Myofibrillar ATPase Activity

Myofibrillar ATPase assays were performed using a buffer containing 2 mM EGTA, 3 mM nitrilotriacetic acid (NTA), 20 mM MOPS, 1 mM free Mg+2, ~2.5 mM MgATP2−, pH = 7.0 with a fixed I = 80 mM and constant myofibril concentration of 0.4 mg/ml at 25°C. Solutions were either pCa 8.0 or pCa 5.0. A pCa calculator program by Dweck et al. (2005) was used to calculate free [Ca2+] in the pCa solutions. The reaction was initiated by adding 2.94 mM ATP and quenched after 7 min by adding 4.6% trichloroacetic acid. After the assay reaction was terminated, precipitated proteins were removed by centrifugation for 7 min, at 3,095 × g and 4°C. The concentration of inorganic phosphate in the supernatant, released by ATP hydrolysis, was measured using a colorimetric method according to the method of Fiske and Subbarow (1925).

Statistical Analyses

Data were tested for significant differences using Student's t-test (unpaired) and ANOVA with post-hoc Tukey's Honest Significant Difference (HSD) test. For Student's t-test, mutant protein data were always compared to WT within the same experimental condition. For ANOVA, a multiple comparison approach was used. Differences for all statistical tests were considered significant when p < 0.05. When ANOVA yielded significance, Tukey's HSD test was then used to identify pairwise differences, and we report those differences found between mutant proteins vs. WT. Formally, multiple comparison using ANOVA is the statistically appropriate starting point, to be followed by a post-hoc test where significance was found by ANOVA. We have also included the results of pairwise comparisons using Student's t-tests where significance was found for consistency with prior work on cardiac muscle where only t-test analyses were performed. Our general interpretation is that ANOVA/Tukey's HSD is the more stringent test that identifies the strongest significant differences (which were also identified by t-tests), while those identified by t-test (alone) provide guidance for changes that may still prove to be relevant. The data were expressed as mean ± S.E.M. Non-linear least squares regressions and Student's t-test analyses were performed using SigmaPlot software (version 12.0). ANOVA analyses and post-hoc Tukey's HSD tests were performed using R (version 3.3.2).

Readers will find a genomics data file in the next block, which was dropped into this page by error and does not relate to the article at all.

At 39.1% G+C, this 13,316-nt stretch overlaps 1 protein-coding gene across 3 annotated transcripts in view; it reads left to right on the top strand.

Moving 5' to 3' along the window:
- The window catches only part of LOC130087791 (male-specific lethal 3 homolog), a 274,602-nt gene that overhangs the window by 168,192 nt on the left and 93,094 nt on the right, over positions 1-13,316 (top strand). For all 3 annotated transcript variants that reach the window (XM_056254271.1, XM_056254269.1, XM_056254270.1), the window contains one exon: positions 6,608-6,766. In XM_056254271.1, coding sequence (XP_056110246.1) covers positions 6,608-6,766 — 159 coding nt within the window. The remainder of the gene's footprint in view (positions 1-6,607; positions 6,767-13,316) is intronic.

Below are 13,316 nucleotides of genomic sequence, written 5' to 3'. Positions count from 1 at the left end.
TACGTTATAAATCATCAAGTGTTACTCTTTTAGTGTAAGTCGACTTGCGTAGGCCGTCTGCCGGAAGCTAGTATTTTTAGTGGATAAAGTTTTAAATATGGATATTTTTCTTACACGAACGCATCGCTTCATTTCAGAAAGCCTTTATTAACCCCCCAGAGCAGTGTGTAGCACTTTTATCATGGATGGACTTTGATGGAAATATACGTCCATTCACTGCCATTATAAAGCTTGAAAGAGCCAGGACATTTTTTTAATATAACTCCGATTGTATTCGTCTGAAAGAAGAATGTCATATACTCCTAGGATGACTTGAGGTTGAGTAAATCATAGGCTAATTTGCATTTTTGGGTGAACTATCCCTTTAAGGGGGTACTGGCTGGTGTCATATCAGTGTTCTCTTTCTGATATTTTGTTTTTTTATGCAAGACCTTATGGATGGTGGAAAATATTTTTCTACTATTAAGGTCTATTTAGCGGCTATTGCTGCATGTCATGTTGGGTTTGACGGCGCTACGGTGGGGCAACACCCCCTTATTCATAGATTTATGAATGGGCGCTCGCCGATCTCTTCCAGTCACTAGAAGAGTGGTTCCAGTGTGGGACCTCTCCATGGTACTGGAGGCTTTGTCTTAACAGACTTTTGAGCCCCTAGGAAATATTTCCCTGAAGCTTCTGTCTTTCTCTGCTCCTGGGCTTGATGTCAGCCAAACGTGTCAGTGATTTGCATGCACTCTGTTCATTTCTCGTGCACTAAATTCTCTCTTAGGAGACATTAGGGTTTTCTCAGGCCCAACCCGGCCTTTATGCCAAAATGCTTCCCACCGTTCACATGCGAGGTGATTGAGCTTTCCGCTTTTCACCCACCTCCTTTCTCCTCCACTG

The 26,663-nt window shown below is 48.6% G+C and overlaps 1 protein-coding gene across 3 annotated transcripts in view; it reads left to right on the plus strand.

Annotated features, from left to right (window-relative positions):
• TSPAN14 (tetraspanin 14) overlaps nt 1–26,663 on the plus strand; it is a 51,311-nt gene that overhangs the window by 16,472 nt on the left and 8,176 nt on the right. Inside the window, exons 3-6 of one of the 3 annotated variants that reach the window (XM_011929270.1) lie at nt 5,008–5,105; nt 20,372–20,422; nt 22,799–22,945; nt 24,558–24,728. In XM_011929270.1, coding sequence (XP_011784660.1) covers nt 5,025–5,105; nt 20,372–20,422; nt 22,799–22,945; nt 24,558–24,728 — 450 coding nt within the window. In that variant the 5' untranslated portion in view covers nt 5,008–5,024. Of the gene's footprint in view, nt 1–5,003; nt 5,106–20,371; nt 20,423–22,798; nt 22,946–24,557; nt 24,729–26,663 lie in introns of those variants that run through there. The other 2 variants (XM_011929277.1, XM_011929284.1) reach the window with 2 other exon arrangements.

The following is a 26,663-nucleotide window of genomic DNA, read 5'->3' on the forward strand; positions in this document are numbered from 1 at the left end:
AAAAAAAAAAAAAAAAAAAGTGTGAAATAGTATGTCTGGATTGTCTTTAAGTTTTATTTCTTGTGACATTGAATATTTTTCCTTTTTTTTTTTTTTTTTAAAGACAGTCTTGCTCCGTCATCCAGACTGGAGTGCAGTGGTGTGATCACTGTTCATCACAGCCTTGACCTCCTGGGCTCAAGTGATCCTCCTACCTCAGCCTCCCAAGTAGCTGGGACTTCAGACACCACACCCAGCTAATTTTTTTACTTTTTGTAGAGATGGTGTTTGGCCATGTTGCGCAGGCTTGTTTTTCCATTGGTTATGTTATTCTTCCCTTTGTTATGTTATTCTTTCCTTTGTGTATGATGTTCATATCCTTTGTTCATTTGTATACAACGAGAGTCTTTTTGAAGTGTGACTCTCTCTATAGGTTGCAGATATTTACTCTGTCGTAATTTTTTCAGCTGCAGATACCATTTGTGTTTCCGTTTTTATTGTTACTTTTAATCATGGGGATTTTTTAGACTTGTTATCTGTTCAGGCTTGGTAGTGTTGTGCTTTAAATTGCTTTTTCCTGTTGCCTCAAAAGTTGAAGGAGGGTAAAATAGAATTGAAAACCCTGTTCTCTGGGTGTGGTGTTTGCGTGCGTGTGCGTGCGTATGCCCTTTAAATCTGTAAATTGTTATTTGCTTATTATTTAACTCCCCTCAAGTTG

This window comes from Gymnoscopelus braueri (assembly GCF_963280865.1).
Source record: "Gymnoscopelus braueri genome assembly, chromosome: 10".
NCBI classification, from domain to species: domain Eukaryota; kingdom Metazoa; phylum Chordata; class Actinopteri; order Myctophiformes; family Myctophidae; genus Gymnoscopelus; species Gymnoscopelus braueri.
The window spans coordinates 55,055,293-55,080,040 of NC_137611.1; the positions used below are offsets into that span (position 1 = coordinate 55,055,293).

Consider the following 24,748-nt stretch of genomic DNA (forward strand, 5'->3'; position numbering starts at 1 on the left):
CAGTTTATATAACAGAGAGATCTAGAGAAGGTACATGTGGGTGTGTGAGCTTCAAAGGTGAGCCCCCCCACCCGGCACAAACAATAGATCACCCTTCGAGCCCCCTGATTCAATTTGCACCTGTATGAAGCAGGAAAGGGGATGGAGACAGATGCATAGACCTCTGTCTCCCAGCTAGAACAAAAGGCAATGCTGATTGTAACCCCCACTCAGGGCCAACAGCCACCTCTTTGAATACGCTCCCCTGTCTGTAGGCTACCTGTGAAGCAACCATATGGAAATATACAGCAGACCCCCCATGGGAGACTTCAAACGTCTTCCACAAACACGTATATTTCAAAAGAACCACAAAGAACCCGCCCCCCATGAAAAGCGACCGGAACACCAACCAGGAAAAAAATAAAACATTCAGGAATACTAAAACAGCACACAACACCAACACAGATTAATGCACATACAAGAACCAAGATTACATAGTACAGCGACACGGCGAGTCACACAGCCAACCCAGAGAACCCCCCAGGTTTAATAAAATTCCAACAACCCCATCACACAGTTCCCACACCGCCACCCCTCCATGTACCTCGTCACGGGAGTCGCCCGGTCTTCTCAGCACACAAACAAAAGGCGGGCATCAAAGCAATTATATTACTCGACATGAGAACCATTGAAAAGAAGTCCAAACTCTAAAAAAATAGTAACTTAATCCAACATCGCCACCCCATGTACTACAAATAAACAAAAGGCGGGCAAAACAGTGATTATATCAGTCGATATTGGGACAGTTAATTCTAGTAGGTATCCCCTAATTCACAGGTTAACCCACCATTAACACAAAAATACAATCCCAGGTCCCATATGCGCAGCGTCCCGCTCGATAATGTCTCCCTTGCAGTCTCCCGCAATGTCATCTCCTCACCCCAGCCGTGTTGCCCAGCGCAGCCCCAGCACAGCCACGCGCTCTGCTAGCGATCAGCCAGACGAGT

Results